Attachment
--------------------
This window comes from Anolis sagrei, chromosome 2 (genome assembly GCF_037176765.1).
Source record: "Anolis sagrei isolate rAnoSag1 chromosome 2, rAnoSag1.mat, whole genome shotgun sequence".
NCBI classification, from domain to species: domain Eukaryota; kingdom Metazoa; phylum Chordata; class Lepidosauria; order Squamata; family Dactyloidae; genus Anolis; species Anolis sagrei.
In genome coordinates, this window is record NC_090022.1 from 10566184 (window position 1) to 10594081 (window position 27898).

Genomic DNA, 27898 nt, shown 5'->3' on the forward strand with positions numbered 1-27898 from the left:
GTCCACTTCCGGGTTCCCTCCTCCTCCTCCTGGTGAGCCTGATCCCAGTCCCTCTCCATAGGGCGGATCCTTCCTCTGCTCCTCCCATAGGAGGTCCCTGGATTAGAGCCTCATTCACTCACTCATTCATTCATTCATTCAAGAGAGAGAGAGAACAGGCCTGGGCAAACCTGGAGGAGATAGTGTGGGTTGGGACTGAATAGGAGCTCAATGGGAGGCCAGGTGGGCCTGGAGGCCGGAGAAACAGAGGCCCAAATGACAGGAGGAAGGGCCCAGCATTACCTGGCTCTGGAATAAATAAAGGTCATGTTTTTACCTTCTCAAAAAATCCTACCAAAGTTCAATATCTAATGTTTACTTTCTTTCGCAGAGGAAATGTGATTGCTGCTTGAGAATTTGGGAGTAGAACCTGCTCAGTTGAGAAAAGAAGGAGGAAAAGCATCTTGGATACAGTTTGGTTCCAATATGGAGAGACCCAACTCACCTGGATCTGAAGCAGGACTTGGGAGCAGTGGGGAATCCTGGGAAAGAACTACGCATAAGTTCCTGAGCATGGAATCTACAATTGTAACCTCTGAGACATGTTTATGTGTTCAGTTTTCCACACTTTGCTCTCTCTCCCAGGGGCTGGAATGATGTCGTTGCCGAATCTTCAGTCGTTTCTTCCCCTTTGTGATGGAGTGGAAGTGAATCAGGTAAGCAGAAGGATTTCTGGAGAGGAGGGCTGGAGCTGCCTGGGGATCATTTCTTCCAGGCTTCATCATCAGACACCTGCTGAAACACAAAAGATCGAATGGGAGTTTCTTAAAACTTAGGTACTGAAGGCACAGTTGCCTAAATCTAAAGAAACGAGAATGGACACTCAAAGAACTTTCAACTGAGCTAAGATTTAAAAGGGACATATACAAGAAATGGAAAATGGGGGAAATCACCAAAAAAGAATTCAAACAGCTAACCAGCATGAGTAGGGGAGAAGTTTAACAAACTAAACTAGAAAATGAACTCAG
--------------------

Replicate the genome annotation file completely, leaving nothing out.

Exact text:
This window comes from Anolis sagrei, chromosome 2 (genome assembly GCF_037176765.1).
Source record: "Anolis sagrei isolate rAnoSag1 chromosome 2, rAnoSag1.mat, whole genome shotgun sequence".
NCBI classification, from domain to species: domain Eukaryota; kingdom Metazoa; phylum Chordata; class Lepidosauria; order Squamata; family Dactyloidae; genus Anolis; species Anolis sagrei.
In genome coordinates, this window is record NC_090022.1 from 10566184 (window position 1) to 10594081 (window position 27898).

Genomic DNA, 27898 nt, shown 5'->3' on the forward strand with positions numbered 1-27898 from the left:
GTCCACTTCCGGGTTCCCTCCTCCTCCTCCTGGTGAGCCTGATCCCAGTCCCTCTCCATAGGGCGGATCCTTCCTCTGCTCCTCCCATAGGAGGTCCCTGGATTAGAGCCTCATTCACTCACTCATTCATTCATTCATTCAAGAGAGAGAGAGAACAGGCCTGGGCAAACCTGGAGGAGATAGTGTGGGTTGGGACTGAATAGGAGCTCAATGGGAGGCCAGGTGGGCCTGGAGGCCGGAGAAACAGAGGCCCAAATGACAGGAGGAAGGGCCCAGCATTACCTGGCTCTGGAATAAATAAAGGTCATGTTTTTACCTTCTCAAAAAATCCTACCAAAGTTCAATATCTAATGTTTACTTTCTTTCGCAGAGGAAATGTGATTGCTGCTTGAGAATTTGGGAGTAGAACCTGCTCAGTTGAGAAAAGAAGGAGGAAAAGCATCTTGGATACAGTTTGGTTCCAATATGGAGAGACCCAACTCACCTGGATCTGAAGCAGGACTTGGGAGCAGTGGGGAATCCTGGGAAAGAACTACGCATAAGTTCCTGAGCATGGAATCTACAATTGTAACCTCTGAGACATGTTTATGTGTTCAGTTTTCCACACTTTGCTCTCTCTCCCAGGGGCTGGAATGATGTCGTTGCCGAATCTTCAGTCGTTTCTTCCCCTTTGTGATGGAGTGGAAGTGAATCAGGTAAGCAGAAGGATTTCTGGAGAGGAGGGCTGGAGCTGCCTGGGGATCATTTCTTCCAGGCTTCATCATCAGACACCTGCTGAAACACAAAAGATCGAATGGGAGTTTCTTAAAACTTAGGTACTGAAGGCACAGTTGCCTAAATCTAAAGAAACGAGAATGGACACTCAAAGAACTTTCAACTGAGCTAAGATTTAAAAGGGACATATACAAGAAATGGAAAATGGGGGAAATCACCAAAAAAGAATTCAAACAGCTAACCAGCATGAGTAGGGGAGAAGTTTAACAAACTAAACTAGAAAATGAACTCAG